Do I really need Photoshop?

I am frequently asked things at work like, “Do you have any spare copies of Photoshop that I could have?” The usual answer to this is a “no” because getting this software is pretty expensive. New copies cost around 700USD and for a non profit, this is a pretty hefty cost.

I’ve recently started asking people what they plan to do with Photoshop and the usual answer is “I’ll be uploading images to the blog or Ill be working on a small project”.

These requirements though are pretty basic and probably use about 50 dollars of Photoshops true value. Usually these images have the same things done to them:

  • resize and crop
  • text overlay
  • some color correction

For tasks like these, there are other programs that do this, just as well as Photoshop, just without the huge pricetag.

I’m listing out a few programs that I have used over the years to do things like this and some that I have gotten recommendations for.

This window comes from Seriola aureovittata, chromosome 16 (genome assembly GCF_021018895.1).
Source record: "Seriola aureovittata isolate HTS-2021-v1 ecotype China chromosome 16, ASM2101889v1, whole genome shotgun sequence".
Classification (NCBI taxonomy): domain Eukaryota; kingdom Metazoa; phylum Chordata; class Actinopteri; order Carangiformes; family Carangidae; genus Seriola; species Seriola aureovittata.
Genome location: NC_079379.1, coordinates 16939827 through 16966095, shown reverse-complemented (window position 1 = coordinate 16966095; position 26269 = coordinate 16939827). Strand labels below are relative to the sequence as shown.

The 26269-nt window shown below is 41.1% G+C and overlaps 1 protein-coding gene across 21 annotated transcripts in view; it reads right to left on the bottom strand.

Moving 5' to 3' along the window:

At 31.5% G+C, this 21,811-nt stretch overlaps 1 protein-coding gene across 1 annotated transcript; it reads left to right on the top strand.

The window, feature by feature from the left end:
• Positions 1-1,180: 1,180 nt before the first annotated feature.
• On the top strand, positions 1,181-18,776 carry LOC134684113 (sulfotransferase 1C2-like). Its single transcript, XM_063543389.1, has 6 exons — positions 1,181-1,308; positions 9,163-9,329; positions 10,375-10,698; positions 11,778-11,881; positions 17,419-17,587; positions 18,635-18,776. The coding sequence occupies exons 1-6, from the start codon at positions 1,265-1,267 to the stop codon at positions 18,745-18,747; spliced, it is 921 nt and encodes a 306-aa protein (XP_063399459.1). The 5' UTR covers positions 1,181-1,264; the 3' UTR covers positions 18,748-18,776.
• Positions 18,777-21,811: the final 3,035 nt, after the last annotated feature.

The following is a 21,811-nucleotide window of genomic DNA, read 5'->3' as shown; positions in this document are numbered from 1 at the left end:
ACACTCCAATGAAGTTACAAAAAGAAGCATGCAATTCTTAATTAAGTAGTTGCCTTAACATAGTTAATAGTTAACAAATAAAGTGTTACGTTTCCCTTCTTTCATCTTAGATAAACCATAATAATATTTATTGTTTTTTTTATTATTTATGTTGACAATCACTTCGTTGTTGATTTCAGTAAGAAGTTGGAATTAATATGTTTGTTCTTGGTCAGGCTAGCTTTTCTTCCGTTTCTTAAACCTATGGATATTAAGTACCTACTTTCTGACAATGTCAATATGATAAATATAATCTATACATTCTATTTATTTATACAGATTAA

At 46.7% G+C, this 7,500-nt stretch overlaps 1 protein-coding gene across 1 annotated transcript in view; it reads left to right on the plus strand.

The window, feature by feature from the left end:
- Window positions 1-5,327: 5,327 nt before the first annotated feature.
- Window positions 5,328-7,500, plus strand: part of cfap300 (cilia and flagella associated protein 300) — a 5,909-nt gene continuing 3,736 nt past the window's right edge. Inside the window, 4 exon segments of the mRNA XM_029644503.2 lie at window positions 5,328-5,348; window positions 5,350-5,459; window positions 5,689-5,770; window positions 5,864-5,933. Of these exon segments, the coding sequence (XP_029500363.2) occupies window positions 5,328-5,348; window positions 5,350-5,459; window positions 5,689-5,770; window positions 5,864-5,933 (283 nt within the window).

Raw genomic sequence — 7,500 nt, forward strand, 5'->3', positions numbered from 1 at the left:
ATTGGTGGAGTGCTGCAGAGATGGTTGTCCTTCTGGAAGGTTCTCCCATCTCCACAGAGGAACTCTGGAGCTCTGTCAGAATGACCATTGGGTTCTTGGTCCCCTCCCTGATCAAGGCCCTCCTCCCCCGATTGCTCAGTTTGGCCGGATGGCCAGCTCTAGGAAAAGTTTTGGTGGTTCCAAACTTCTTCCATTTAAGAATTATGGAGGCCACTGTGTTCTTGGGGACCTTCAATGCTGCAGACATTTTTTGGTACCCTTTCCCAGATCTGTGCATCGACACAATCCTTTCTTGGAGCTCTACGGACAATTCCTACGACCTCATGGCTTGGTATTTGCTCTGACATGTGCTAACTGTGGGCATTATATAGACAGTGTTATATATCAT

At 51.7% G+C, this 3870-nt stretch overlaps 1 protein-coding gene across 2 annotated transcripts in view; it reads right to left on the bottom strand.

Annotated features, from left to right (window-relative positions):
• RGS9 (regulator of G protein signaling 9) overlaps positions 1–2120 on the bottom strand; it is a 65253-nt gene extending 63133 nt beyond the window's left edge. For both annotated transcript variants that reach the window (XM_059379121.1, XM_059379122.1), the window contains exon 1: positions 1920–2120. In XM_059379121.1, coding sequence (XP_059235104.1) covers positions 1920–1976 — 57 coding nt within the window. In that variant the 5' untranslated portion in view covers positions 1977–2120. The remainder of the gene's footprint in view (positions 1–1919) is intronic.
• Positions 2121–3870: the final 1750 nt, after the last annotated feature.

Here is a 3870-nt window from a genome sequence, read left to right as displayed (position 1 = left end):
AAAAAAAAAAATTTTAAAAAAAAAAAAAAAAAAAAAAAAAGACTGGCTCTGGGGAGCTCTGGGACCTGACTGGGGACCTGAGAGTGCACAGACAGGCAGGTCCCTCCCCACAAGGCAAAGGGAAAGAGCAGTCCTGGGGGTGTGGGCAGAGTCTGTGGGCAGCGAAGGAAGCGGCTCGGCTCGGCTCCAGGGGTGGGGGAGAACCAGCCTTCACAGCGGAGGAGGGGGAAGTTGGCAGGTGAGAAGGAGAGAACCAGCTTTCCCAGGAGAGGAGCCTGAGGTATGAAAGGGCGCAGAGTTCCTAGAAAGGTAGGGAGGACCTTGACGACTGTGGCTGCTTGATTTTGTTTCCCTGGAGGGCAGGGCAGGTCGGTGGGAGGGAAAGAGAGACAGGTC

Cost: Free

I started using THE GIMP ( back when version 1.x was cool  on a Windows computer that barely had any computing power. My like for GIMP is mostly sentimental. It is a very fully featured program, but the learning curve is pretty steep and when there are errors, they can be a bit cryptic at times. That being said, GIMP is very good at what it does, editing pictures. The cost is great… free. So you get what you pay for.


Cost: 60USD

I haven’t used Pixelmator ( that much. Their offering is quite compelling as a Mac-only piece of software. This software is a very easy to use, stable, photo editing. There is a free trial of their software and they do bulk licensing as well. This would be what I would recommend for most people as it does the majority of small tasks very well.


Cost: 50USD

I haven’t used Acorn ( at all, but one of my friends recommended this. 

In conclusion, find what works for you based on feature set and go with that. Photoshop is the gold standard for everything so that will be what everyone wants. However, there are other options that can help bridge the gap until money can be saved to purchase the software.